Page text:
4 tips for maintaining your health and sanity during cancer treatment

The title may seem like a dichotomy when undergoing cancer treatment but in reality, for many people, if it wasn’t for the cancer diagnosis, you’d be relatively healthy.


Receiving a cancer diagnosis is never easy.  The dark days of not knowing what the future may hold for you or your family, can be tough to deal with.  But there are certain things one can do to turn your mindset from doom and gloom to fostering hope and a bright future ahead. 

How can this be done?  A wise oncologist who has treated thousands of cancer patients over the course of his career once said his best advice on beating back cancer and getting on with your life is to practice four things - Keep working at your job if possible, eat healthy, exercise and have a sense of humor.  Let’s explore each one of these points:

·      Keep working at your job if possible

Whether gainfully employed or not, having a sense of direction is vital.  Keeping oneself busy through a job, volunteer work, or maintaining a household, provides a sense of normalcy, a sense of purpose and can keep your mind from focusing too much on your diagnosis.  It can be a good outlet for being around people and remembering we all have our own problems we are dealing with. 

Not all cancer patients are able to work during treatment but on days you are feeling well enough, do so.  Even if you can volunteer at your church, synagogue, school, or at an organization you care about, this gets you out mingling with others keeping you socially active.

·      Eat healthy

A healthy diet can do wonders for cancer patients.  Eating the right kinds of food during and after cancer treatment can help you feel better and stay stronger.  You will be more likely to ensure a healthy body weight during cancer treatment while providing essential nutrients necessary to help promote the success of your medical treatment for your cancer. 

One dietary emphasis should be on consuming enough protein to help repair tissue and maintain a healthy immune system.  Obtaining sufficient protein should come from healthy sources such as fish, beans and lentils, eggs, skinless chicken breast, lean beef, nuts, and yogurt.  Protein amounts should be based on a person’s body weight and condition. 

Consuming more plant based foods such as fruits, vegetables, legumes, and whole grains rich in vitamins, minerals, and antioxidants support health by blocking damage from harmful free radicals.  These same foods can nourish the body helping it to heal from various cancer treatments.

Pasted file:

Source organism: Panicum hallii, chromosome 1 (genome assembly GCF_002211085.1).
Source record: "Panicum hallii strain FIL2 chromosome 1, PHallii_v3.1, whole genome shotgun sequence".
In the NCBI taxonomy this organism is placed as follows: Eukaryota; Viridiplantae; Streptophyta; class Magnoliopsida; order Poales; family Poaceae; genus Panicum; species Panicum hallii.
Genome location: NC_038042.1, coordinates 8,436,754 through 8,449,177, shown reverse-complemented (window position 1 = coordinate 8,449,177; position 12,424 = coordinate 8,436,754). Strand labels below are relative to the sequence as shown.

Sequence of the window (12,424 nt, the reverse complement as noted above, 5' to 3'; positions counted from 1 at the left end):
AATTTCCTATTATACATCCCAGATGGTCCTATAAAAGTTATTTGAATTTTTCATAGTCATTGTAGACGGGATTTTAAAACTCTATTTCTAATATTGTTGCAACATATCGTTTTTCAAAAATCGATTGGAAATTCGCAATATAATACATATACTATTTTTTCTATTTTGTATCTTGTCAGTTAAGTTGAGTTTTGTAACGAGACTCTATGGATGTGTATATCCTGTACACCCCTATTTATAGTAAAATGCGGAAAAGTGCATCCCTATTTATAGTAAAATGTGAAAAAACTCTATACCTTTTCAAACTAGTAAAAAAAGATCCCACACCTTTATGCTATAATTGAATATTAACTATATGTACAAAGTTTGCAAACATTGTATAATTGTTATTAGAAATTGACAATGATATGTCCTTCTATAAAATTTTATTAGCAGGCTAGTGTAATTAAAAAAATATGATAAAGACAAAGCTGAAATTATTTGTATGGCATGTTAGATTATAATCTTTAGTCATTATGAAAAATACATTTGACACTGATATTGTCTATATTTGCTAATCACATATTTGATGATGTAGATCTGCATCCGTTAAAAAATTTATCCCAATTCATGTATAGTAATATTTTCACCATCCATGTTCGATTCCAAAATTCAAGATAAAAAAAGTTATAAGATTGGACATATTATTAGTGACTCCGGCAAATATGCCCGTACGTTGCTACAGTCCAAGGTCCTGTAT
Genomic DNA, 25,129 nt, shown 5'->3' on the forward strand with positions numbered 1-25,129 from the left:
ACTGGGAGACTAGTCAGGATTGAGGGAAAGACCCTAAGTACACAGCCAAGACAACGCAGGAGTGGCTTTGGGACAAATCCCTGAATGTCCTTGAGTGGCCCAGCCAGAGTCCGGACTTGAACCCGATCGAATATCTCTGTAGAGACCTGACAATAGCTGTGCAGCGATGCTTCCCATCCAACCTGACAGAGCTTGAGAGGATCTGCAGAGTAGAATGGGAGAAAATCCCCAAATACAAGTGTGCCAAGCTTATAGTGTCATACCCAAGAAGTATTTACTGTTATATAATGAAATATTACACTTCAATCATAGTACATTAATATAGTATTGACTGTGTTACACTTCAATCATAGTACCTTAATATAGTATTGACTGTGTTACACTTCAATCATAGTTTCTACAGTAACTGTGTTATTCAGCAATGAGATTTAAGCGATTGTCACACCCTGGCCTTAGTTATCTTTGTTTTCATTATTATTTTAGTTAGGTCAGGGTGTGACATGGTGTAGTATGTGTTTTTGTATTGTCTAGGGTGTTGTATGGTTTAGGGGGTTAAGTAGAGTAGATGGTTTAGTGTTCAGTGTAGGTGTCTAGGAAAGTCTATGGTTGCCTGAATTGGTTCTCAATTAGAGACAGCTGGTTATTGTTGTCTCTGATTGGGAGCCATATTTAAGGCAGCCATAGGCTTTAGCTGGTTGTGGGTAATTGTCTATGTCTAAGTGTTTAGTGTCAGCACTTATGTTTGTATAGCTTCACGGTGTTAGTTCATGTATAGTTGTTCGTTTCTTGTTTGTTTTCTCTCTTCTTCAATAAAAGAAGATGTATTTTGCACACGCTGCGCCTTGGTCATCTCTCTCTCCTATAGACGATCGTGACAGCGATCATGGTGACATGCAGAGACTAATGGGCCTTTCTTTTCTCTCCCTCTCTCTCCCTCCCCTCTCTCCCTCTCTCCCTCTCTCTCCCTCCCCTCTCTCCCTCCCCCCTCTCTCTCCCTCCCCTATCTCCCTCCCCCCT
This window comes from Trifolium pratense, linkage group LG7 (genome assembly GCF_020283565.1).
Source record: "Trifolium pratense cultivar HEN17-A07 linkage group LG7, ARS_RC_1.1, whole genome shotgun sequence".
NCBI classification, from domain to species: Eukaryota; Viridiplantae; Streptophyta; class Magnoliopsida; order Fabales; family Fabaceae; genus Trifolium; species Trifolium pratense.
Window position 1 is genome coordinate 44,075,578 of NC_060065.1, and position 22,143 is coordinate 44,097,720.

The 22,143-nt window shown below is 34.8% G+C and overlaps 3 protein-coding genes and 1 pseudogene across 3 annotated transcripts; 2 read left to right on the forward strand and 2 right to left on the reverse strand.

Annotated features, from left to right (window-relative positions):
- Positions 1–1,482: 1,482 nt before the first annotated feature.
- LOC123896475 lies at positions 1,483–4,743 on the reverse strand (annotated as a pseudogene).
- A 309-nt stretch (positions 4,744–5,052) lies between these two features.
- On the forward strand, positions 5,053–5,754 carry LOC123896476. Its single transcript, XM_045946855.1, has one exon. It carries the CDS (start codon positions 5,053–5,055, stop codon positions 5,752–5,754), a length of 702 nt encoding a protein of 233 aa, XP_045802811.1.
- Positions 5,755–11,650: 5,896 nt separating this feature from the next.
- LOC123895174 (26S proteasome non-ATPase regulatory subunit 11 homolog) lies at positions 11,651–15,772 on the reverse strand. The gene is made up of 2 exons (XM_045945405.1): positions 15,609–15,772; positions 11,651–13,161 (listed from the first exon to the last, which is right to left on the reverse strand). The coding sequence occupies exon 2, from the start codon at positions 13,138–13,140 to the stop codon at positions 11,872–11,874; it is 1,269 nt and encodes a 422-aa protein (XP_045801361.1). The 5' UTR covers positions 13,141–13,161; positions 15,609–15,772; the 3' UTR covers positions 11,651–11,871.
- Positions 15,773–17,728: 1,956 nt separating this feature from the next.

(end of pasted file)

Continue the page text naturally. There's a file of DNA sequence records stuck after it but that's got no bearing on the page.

Staying hydrated is important as many cancer patients can get malnourished and dehydrated if they are experiencing diarrhea or vomiting.  Constipation can be another issue for some which additional fluids can help with.  Drinking at least eight 8-ounce glasses of water each day should meet most individuals fluid needs.  However, some conditions may call for a fluid restriction in which the patient should heed the advice of their healthcare provider.

·      Exercise

The days of oncologists telling a cancer patient to take it easy and rest during cancer treatment are long gone.  Now, because of significant research, someone with cancer will most likely be told to get out and move. 

Take advantage of the days you are feeling well enough to exercise.

Many studies have shown that regular physical activity is linked to increased life expectancy after a diagnosis of cancer often by decreasing the risk of cancer recurrence. It’s been well-documented that physical activity is good for a person’s well-being and their long-term health.  Physical activity has shown positive effects on body composition, physical fitness, quality of life, anxiety, and self-esteem.  Taking long walks, swimming, bicycling or any kind of movement gets your circulation going, keeps your cardiovascular function healthy, keeps the immune system healthy and gives a person a sense of taking control of their medical situation.

·      Have a sense of humor

There is a growing body of research supporting the theory that laughter may have therapeutic value.  The use of humor in medicine is not necessarily new but it is getting more recognition on its impact on health and healing.

It may seem strange to find humor when facing a serious issue such as cancer.  Yet, the ability to laugh can be more helpful than imagined. 

Laughter can be a diversion helping you feel better about yourself and the world around you.  In addition it can provide physical benefits that include boosting the immune system, enhancing oxygen intake, stimulates the heart and lungs, relaxes muscles, triggers the release of endorphins, relieves pain, lowers blood pressure and improves mental function. 

It can also improve a cancer patients overall attitude, reduces stress, promotes relaxation, improves sleep and enhances the quality of life.